A literary device that makes for a powerful twist is the unreliable narrator. The Usual Suspects has won classic status for its now -amous reveal that meek Verbal Kint is the nefarious Keyser Soze he’s been talking to the police about, using random objects in the police station to add details to his fabricated story (The Murder of Roger Ackroyd, Gone Girl).

Fight Club puts a spin on the unreliable narrator and throws in some Oedipus, as antagonist Tyler Durden is revealed to be an alter ego of split-personality narrator Edward Norton. Of course multiple personality disorder can be used as a twist all on its own, most famously employed in Psycho, but also in The Eyes of Laura Mars, Identity, and dozens of cheesy rip-offs of the concept. MORE: All About Liz in THE HOLE (2001), another unreliable narrator


3) Sudden Death

Psycho has another famous twist, which I’m sure at the time of the film’s release was just about as shocking as the reveal of “Mother”: the apparent main character, Janet Leigh, is murdered (spectacularly) at the first act climax (No Way Out, The Untouchables, Burn After Reading). MORE: 5 Top Tips On Visuals For Your Novel From Hollywood Blockbusters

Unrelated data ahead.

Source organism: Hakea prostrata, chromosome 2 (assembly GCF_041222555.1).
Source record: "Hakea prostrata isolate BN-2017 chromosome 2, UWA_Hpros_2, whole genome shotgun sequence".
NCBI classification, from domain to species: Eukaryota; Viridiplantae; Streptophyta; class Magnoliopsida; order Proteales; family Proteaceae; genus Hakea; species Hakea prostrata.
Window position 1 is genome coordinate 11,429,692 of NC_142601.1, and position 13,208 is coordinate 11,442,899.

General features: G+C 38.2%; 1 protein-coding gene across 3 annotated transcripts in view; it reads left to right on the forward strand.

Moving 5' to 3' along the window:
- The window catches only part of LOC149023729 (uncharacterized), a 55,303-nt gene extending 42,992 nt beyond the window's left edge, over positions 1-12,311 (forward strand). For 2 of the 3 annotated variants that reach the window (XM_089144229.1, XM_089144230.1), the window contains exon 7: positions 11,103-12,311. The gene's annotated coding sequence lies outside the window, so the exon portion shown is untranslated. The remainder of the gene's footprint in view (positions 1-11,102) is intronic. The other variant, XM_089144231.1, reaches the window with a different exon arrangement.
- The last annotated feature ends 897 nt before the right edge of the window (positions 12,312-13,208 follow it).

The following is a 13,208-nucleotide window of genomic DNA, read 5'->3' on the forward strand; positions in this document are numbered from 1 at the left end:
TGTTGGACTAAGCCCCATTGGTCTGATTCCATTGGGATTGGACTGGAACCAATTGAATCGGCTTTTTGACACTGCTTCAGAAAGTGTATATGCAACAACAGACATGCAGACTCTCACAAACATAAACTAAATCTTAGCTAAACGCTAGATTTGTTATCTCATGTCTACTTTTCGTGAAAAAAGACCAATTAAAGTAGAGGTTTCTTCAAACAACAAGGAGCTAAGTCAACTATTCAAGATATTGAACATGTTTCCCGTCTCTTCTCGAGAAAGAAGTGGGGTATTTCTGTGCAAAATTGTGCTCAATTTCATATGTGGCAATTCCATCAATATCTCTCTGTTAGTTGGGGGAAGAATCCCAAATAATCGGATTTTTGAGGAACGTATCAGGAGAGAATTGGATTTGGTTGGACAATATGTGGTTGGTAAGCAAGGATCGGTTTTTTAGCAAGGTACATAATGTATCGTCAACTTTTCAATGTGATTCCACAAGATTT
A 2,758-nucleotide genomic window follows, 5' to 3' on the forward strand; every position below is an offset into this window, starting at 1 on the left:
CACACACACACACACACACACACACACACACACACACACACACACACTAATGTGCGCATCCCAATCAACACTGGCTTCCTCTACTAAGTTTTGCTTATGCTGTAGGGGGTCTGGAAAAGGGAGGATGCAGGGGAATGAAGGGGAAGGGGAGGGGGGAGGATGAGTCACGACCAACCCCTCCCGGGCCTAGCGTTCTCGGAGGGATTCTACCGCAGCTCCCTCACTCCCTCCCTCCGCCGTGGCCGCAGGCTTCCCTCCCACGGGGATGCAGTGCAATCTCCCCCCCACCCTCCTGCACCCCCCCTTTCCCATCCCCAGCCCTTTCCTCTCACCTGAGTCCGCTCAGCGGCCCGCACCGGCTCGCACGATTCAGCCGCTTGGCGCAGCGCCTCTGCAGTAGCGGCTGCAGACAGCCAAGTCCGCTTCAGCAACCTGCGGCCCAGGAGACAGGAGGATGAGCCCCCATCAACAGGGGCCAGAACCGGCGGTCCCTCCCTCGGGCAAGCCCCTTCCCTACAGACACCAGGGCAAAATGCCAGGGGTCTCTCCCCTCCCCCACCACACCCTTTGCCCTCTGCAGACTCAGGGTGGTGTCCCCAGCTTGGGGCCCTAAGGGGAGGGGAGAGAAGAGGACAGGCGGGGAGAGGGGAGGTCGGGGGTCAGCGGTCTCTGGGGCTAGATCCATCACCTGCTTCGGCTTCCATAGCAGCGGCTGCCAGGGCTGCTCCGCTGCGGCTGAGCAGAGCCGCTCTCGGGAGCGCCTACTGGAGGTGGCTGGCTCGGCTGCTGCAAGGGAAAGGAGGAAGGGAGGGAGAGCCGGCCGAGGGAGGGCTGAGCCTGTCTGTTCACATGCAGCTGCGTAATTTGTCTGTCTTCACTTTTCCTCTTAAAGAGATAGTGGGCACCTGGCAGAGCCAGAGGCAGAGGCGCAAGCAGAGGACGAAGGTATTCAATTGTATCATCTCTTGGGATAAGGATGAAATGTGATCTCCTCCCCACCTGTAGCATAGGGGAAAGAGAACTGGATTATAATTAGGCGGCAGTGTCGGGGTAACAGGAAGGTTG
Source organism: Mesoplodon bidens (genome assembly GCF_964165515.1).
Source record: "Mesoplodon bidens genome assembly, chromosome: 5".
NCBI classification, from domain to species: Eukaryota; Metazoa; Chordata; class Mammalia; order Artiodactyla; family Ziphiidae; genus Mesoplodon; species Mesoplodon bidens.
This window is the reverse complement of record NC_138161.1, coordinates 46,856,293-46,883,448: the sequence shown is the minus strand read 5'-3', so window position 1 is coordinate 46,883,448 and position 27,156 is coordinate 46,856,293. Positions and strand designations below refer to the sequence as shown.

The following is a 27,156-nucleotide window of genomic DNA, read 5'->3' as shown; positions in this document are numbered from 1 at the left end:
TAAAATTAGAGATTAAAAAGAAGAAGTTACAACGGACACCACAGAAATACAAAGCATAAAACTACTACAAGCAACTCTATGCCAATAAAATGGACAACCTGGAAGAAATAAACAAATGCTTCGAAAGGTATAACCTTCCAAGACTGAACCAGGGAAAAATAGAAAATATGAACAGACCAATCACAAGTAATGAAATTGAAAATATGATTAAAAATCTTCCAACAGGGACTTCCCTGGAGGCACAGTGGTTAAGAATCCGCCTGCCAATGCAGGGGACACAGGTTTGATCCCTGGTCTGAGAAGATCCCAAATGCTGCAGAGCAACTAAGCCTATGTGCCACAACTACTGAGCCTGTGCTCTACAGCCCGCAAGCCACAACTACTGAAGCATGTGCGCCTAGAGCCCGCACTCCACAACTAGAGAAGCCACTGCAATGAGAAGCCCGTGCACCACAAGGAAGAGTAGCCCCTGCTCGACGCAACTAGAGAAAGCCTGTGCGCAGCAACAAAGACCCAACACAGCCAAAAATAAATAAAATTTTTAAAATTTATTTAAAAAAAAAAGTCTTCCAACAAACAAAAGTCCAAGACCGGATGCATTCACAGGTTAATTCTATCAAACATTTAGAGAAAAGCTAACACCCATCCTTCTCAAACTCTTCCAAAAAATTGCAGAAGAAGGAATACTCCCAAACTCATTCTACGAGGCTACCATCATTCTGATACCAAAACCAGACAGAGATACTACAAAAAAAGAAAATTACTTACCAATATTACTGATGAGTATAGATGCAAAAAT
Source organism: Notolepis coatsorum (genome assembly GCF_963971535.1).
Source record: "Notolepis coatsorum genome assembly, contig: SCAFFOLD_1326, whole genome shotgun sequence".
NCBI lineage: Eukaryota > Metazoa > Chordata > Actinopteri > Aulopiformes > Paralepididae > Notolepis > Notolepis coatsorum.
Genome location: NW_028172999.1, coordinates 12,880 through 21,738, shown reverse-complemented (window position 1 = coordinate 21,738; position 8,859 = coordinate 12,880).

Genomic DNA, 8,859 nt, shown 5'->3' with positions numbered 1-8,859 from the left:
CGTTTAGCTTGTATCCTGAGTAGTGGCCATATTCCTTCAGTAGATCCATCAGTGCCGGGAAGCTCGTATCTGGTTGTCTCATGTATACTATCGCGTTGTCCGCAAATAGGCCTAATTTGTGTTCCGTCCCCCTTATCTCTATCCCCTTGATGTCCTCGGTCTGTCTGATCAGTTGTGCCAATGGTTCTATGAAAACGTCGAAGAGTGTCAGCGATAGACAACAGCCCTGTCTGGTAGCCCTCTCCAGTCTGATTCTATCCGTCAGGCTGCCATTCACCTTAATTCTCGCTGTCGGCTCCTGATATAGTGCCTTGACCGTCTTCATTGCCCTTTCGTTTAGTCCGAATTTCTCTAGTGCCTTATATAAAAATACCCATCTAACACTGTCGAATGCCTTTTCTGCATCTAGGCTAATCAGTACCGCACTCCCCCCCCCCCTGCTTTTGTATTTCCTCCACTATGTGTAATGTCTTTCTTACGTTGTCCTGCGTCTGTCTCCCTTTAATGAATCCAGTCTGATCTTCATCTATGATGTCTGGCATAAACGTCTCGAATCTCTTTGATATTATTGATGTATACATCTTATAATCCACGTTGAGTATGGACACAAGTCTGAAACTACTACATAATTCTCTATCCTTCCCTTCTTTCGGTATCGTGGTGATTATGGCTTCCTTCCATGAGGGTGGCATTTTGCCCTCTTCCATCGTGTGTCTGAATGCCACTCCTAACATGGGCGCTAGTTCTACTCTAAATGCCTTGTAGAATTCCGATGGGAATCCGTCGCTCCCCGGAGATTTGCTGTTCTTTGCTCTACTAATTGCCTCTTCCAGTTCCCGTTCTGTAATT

4) Irony

Frank Darabont’s film of Stephen King’s The Mist takes the idea of its shocker ending from a line in King’s original novella, but gives it an ironic twist that is pure horror.

After battling these terrifying creatures for the whole length of the movie, our heroes run out of gas and the protagonist uses the last four bullets in their gun to kill all his companions, including his son.

As our hero stumbles out of the car intending to meet his own death by monster, the mist starts to lift and he sees Army vehicles coming to the rescue. People loved it, people hated it, but it was one of the most devastating and shocking endings I’ve seen it years. MORE: Dramatic Irony & Twists In The Tale


5) The Big Secret

The Big Secret Reveal is the Holy Grail of twists. We all know The Sixth Sense by now: the psychiatrist who seems to be treating a little boy who claims to see dead people turns out to be one of the dead people the boy is seeing.